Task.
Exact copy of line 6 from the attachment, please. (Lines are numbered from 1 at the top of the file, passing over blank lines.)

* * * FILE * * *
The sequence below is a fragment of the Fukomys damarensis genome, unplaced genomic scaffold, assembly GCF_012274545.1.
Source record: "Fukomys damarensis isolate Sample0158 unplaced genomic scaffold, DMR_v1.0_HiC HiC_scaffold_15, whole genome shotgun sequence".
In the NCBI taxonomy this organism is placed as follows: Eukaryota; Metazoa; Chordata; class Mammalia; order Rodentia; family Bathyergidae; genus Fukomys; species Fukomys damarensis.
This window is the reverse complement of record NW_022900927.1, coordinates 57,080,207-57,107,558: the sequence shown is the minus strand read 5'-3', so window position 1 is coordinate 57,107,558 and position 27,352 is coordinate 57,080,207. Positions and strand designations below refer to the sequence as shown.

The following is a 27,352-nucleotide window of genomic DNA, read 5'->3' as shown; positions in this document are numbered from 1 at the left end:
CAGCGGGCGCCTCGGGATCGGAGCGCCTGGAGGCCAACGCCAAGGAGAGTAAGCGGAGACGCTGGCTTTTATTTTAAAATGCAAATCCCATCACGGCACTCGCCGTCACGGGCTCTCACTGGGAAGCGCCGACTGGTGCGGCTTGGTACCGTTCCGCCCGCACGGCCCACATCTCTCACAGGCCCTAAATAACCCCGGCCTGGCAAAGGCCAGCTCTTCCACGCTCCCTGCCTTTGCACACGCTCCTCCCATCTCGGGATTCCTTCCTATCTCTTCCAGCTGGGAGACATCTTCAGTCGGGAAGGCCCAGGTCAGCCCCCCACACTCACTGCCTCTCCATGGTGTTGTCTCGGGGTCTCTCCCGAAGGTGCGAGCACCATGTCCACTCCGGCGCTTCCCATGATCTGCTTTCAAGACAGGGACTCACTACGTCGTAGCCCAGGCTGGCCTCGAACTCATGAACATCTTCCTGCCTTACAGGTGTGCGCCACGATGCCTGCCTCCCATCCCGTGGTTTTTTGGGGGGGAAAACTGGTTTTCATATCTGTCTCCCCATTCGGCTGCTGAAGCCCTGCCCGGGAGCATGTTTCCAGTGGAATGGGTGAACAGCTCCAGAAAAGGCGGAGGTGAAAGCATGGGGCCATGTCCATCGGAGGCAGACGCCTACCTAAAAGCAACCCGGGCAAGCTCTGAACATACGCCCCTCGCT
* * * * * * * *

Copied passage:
CAGCGGGCGCCTCGGGATCGGAGCGCCTGGAGGCCAACGCCAAGGAGAGTAAGCGGAGACGCTGGCTTTTATTTTAAAATGCAAATCCCATCACGGCACTCGCCGTCACGGGCTCTCACTGGGAAGCGCCGACTGGTGCGGCTTGGTACCGTTCCGCCCGCACGGCCCACATCTCTCACAGGCCCTAAATAACCCCGGCCTGGCAAAGGCCAGCTCTTCCACGCTCCCTGCCTTTGCACACGCTCCTCCCATCTCGGGATTCCTTCCTATCTCTTCCAGCTGGGAGACATCTTCAGTCGGGAAGGCCCAGGTCAGCCCCCCACACTCACTGCCTCTCCATGGTGTTGTCTCGGGGTCTCTCCCGAAGGTGCGAGCACCATGTCCACTCCGGCGCTTCCCATGATCTGCTTTCAAGACAGGGACTCACTACGTCGTAGCCCAGGCTGGCCTCGAACTCATGAACATCTTCCTGCCTTACAGGTGTGCGCCACGATGCCTGCCTCCCATCCCGTGGTTTTTTGGGGGGGAAAACTGGTTTTCATATCTGTCTCCCCATTCGGCTGCTGAAGCCCTGCCCGGGAGCATGTTTCCAGTGGAATGGGTGAACAGCTCCAGAAAAGGCGGAGGTGAAAGCATGGGGCCATGTCCATCGGAGGCAGACGCCTACCTAAAAGCAACCCGGGCAAGCTCTGAACATACGCCCCTCGCT